I’ve talked previously about Google Talk, and that up until now it was cut off from the rest of the public Jabber network. But a little birdie wrote to point me towards this announcement – Google Talk is now connected to the main Jabber network. Yay!
So all you Google Talk users can now add andrewjrallan @ jabber.org (and any other jabber contact to your Google Talk contacts list, and can join in with all the rest of us!
Good work Google – even if it did take a while! Who wants to bet which of the remaining IM networks will be the next to federate to the Jabber network?
As part of my ongoing series ensuring the internet is the source of all answers, if you want to get SSL working for Psi on Ubuntu (or, indeed, Kubuntu), you need to install the qca-tls package. I found the answer fairly easily, but the hint was in Polish.
(Man of many talents, etc.)
So Google Talk is out, and the only reason that I care is that it involves Jabber. Which is a Good Thing(tm).
Google are using a recognised standard (namely XMPP), rather than doing a Microsoft and inventing their own standard. So that means that I don’t have to use their client (or wait for a Linux version), I can go ahead and use my existing client and use Google Talk and my jabber.org account at the same time. Oooh, warm fuzzy feeling – open standards are good.
The catch (for there is one, of course) is that google aren’t allowing messages from their server to any other server. Normally jabber servers can talk to one another, so that you can pick any server (or run your own!) without having to worry about which server your friends are using. Google have made themselves an island, cut off from the rest of the jabber network, and are talking about creating a federalised network of trust or some such nonsense. So they have basically leveraged XMPP (“hey, we hardly need bother writing a client”), whilst turning their backs on the idea behind open messaging. So I have my jabber contacts, and my Google Talk contacts, and never the twain shall intercommunicate. Shame.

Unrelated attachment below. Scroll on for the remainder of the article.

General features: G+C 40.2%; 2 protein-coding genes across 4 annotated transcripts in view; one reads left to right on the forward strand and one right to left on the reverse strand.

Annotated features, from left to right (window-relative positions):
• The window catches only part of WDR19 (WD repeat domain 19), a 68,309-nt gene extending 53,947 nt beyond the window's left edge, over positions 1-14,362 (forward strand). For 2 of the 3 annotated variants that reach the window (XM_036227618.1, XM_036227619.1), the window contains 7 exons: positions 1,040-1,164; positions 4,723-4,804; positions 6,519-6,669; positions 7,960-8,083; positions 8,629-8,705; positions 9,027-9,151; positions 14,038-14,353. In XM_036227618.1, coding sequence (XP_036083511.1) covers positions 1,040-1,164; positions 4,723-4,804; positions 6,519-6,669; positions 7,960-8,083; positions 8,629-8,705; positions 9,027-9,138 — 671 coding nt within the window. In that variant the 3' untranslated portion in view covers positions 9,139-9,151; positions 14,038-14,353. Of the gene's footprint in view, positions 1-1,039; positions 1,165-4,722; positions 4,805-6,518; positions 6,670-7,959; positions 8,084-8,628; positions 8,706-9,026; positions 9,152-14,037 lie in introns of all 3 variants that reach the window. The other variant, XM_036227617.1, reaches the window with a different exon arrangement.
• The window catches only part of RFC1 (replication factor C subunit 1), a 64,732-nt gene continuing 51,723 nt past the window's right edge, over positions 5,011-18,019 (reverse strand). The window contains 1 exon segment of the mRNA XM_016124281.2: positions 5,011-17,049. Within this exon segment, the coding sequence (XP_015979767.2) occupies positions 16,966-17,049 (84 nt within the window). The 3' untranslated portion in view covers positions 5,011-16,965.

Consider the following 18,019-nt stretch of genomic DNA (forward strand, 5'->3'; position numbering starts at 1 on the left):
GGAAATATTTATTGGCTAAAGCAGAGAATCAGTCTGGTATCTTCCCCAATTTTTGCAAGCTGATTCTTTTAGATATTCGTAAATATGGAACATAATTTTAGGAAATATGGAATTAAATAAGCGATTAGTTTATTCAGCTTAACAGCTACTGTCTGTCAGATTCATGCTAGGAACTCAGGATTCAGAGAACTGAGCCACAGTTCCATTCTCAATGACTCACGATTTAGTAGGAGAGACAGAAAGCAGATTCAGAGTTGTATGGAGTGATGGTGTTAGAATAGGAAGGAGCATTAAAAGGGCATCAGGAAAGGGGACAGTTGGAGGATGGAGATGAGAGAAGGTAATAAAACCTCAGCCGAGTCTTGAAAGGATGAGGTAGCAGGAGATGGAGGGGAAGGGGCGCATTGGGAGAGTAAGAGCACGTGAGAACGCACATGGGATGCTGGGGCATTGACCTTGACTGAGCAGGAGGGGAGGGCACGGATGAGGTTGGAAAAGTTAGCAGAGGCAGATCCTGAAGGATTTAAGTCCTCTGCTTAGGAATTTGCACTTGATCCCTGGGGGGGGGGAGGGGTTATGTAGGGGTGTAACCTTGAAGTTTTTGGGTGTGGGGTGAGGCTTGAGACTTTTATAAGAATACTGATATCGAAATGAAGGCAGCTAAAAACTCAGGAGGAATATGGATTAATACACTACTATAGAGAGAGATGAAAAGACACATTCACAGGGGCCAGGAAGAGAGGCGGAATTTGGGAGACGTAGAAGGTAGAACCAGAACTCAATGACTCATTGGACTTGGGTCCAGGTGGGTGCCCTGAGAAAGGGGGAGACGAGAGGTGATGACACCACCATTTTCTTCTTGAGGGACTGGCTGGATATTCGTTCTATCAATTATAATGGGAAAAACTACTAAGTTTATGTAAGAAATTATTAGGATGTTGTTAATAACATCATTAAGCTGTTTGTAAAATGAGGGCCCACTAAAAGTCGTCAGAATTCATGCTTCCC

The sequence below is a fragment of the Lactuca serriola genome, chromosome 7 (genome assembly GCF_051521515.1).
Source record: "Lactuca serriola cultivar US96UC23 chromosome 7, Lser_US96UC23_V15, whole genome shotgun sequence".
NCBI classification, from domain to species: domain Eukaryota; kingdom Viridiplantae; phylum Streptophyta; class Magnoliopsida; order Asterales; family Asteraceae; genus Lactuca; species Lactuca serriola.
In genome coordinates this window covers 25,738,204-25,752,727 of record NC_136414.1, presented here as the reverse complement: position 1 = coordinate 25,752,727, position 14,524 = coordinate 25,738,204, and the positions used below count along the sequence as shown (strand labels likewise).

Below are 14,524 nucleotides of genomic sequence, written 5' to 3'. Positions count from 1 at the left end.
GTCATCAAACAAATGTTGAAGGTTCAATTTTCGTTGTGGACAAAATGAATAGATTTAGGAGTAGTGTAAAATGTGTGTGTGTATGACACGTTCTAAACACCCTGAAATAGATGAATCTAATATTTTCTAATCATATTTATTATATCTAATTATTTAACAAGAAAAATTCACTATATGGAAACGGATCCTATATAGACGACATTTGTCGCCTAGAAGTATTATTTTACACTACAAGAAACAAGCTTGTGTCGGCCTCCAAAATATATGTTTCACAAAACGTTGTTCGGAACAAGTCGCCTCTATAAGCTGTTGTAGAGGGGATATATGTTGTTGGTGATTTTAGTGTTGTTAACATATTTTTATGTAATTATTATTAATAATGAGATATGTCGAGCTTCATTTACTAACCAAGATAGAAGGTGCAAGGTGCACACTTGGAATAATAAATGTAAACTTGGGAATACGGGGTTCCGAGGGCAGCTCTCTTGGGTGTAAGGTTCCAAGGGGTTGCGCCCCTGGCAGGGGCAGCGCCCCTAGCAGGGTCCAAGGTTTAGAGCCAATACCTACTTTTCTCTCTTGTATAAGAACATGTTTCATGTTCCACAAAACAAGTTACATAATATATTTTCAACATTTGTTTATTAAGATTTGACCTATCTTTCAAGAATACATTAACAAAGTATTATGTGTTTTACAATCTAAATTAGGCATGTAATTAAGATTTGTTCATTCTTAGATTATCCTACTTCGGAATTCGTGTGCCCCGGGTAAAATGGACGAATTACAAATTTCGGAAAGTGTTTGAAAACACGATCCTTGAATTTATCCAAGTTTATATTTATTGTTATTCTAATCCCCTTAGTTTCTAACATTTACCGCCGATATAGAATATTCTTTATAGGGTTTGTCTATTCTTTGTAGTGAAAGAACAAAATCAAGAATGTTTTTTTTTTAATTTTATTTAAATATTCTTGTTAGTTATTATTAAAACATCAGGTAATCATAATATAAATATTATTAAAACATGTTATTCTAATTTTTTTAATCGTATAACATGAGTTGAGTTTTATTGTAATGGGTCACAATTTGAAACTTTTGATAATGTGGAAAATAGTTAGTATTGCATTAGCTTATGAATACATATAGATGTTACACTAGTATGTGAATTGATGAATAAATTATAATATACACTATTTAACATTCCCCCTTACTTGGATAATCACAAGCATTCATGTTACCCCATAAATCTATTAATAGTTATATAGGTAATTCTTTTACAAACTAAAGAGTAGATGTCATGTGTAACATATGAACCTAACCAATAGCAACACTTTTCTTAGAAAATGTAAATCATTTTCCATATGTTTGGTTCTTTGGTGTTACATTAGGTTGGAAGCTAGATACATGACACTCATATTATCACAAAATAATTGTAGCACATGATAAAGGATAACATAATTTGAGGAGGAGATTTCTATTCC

Hopefully Google will smell the roses and open up s2s links, but I doubt they will.
(gravitystorm at gmail dot com (until I get bored of Google Talk), or prefarably andrewjrallan at jabber dot org )
Thunderbird is my latest addition to my work PC, so that I can check my gravitystorm emails without using the web interface that my provider, umm, provides. The only problem is that all my filtering rules are run by the web interface, so I need to keep that open in firefox to filter all the messages into the appropriate folders. I need to sort the filters out to be server-side at some point, but never underestimate my laziness.
I found today that Psi and OpenOffice.org have installed themselves quite weirdly – i.e. they’ve added themselves to the startup folder as a network path (cs-cxgeneral6c$blah), instead of a local path (C:blah). Which explains why Psi pops up no matter what machine I log on to. It took me worryingly long to realise what was going on. I’m contemplating doing a similar thing for Firefox and Thunderbird, but I’ve no idea what that would do to my Firefox and Thunderbird profiles.
Ed’s recent post about his feeds has spurred me into restarting my favourite feed-related tool – jabRSS (which I’ve mentioned before). So that involved me installing Psi, and brings my open-source-software on my work PC tally up to Psi, OpenOffice.org and Firefox.